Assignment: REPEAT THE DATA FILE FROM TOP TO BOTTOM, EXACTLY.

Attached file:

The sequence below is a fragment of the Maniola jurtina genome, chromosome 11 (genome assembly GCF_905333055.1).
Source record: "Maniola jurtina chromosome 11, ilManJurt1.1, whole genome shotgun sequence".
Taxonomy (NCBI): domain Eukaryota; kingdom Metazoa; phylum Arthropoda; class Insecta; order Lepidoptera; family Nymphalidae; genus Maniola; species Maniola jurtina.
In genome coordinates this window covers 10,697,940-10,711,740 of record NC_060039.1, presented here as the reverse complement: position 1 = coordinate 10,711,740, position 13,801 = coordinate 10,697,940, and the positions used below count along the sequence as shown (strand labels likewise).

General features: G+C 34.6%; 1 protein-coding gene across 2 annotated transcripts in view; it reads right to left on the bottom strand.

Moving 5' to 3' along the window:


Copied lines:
The sequence below is a fragment of the Maniola jurtina genome, chromosome 11 (genome assembly GCF_905333055.1).
Source record: "Maniola jurtina chromosome 11, ilManJurt1.1, whole genome shotgun sequence".
Taxonomy (NCBI): domain Eukaryota; kingdom Metazoa; phylum Arthropoda; class Insecta; order Lepidoptera; family Nymphalidae; genus Maniola; species Maniola jurtina.
In genome coordinates this window covers 10,697,940-10,711,740 of record NC_060039.1, presented here as the reverse complement: position 1 = coordinate 10,711,740, position 13,801 = coordinate 10,697,940, and the positions used below count along the sequence as shown (strand labels likewise).

General features: G+C 34.6%; 1 protein-coding gene across 2 annotated transcripts in view; it reads right to left on the bottom strand.

Moving 5' to 3' along the window: